All hail Xiaomi, the slayer of tech giants
Three years ago, nobody knew about Xiaomi, and most people probably won’t even like to know. It was like in a Fast & Furious movie; the speed at which Xiaomi overthrew nearly everybody and raced to the position of world’s third largest smartphone vendor within this short period.
Bar veterans Samsung and Apple, the Chinese phone maker would have been crowned king of smartphones even as Xiaomi phones are legally available on sale in less than 1% of the earth’s countries, shockingly. That’s a huge lesson to everyone: when you introduce something different and appealing to everyone, you become a crowd favorite — at least in Xiaomi’s case.
Interestingly, it’s not only the affordability of Xiaomi products that makes the brand sell very well. After all, thousands of Chinese start-ups offer even more affordable Android handsets but their popularity comes nowhere near the Apple of China, Xiaomi; or as we now call them, the Slayer Of Tech Giants. Xiaomi’s mojo lies in packaging.
In packaging, so many things are involved. The flash sales are part of the packaging, so is the media coverage which probably cost them a fortune at the beginning. Xiaomi pays attention to OS updates for most of their flagships and has customer care routes and neat, standard websites for the Chinese and international users as well. All these are a great deal of packaging.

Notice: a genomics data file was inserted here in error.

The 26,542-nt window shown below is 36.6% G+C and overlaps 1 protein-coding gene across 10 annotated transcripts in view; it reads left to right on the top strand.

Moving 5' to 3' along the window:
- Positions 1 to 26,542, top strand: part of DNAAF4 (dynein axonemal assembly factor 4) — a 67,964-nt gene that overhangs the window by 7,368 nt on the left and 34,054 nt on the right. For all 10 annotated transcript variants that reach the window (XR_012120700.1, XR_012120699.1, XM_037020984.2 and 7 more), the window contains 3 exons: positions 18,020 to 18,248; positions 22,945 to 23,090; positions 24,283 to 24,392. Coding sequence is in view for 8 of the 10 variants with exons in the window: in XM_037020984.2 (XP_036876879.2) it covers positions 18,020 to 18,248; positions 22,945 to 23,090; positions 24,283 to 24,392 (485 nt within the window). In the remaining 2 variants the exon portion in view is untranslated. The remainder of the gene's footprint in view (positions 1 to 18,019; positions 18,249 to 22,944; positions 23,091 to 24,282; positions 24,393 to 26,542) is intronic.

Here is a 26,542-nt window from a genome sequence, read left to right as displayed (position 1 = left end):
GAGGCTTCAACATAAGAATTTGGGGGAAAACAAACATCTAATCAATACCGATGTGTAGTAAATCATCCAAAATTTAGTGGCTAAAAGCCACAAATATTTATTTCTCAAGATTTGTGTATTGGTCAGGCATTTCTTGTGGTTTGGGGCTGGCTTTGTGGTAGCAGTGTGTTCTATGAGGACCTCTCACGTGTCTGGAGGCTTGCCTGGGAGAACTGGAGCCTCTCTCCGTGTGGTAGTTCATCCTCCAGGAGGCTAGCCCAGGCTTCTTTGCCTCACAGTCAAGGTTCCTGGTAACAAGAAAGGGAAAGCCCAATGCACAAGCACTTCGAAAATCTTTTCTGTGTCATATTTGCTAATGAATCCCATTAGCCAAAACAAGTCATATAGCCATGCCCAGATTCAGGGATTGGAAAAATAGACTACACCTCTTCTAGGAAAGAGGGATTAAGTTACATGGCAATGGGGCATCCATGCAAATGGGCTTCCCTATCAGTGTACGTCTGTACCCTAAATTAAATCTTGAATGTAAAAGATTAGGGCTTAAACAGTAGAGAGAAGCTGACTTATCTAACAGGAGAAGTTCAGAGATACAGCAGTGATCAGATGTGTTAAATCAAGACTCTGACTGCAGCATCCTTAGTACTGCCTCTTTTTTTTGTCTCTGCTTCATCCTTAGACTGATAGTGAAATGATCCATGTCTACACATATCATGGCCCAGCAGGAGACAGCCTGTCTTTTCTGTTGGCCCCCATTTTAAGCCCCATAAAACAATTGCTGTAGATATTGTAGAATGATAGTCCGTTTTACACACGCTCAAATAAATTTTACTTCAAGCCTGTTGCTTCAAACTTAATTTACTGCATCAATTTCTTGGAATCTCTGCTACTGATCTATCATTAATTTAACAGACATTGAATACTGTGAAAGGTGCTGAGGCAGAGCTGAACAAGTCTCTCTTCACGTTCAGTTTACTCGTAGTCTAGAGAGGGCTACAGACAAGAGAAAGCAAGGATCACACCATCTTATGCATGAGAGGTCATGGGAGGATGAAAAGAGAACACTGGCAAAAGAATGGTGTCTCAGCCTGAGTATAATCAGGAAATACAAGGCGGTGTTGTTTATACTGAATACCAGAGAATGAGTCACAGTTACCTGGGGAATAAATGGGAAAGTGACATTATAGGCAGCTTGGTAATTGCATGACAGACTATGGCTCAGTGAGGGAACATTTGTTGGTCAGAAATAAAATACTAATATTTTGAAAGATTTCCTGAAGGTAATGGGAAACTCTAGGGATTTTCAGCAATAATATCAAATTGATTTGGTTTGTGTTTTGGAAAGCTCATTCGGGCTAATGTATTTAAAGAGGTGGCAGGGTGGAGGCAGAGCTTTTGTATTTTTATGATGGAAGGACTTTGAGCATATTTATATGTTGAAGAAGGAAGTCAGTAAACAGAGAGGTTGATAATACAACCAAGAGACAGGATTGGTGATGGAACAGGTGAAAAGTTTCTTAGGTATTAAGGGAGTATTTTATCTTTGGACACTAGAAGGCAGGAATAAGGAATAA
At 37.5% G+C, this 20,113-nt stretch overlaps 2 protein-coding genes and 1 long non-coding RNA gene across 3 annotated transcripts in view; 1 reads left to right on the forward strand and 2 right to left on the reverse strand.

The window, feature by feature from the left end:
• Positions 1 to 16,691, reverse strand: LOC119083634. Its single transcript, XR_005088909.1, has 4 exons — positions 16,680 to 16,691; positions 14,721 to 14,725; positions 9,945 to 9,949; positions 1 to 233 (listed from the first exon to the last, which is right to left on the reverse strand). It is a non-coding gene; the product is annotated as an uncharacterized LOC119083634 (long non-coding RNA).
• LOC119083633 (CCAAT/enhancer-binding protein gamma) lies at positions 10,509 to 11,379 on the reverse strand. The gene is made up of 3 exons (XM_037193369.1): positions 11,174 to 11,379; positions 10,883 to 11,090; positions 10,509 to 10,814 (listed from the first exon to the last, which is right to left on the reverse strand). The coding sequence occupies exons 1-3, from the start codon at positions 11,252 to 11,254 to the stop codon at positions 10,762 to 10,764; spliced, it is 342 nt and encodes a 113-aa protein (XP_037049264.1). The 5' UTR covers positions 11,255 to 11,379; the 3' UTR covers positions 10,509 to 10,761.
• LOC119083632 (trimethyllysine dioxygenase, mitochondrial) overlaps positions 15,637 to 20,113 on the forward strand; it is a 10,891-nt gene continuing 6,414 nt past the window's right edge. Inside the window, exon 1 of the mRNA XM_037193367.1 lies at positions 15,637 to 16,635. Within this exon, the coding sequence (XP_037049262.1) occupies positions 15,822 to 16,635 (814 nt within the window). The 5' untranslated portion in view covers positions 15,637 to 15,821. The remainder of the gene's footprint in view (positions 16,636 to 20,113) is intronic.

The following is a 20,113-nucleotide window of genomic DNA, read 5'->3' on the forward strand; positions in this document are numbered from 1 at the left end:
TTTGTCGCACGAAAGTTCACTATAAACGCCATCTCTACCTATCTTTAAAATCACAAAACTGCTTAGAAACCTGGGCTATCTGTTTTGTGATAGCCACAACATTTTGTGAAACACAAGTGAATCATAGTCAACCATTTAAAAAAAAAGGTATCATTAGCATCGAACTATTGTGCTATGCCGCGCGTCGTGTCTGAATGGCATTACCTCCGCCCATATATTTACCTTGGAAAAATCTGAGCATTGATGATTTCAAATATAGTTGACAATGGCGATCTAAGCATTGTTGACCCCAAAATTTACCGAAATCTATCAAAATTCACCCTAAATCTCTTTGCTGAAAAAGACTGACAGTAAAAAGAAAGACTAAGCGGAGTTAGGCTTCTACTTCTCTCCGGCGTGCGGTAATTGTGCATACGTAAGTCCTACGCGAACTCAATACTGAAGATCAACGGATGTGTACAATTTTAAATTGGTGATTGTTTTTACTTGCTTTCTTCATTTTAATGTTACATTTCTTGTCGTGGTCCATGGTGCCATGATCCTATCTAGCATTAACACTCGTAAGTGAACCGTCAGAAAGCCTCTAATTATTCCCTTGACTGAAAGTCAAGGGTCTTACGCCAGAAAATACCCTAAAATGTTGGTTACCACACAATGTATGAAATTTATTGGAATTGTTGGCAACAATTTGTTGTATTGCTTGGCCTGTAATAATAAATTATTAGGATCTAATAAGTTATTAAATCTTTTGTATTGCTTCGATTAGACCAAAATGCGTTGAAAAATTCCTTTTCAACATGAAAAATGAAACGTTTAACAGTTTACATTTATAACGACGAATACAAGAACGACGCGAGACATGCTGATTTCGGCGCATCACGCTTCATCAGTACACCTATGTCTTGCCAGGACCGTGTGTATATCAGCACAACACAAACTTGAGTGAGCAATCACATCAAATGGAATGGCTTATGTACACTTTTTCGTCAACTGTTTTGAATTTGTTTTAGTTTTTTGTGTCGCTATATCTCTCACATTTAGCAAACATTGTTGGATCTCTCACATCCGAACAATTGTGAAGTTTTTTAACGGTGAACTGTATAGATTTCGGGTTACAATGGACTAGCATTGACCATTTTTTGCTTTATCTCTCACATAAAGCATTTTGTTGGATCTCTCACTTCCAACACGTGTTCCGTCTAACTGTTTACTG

Last year, the company achieved their lofty dream of selling 60 million handsets by December 2014. This year it looks like the phone maker will reach its target once again, even though a 100 million-unit-shipment is the milestone this time around.
According to a Chinese factory which supplies displays to Xiaomi, the phone maker has roughly shipped 35 million smartphones this year and that was as of June 2015. By this time last year, Xiaomi had only 26 million smartphone shipments to their name. So you see, the 100-million target is still very realistic and neatly possible.
Xiaomi sees itself as the market leader of the smartphone industry in the next coming years. By the time they acquire their US entry and penetrate the European markets, “Samsung will be thrown to the dogs,” Kirk McMaster, CEO of software outfit Cyanogen warns.
We hope to be around to see how the next 4 to 5 years pan out for the mobile industry and to know if Xiaomi’s success will continue or whether the company will face the wrath of tomorrow’s up-starts.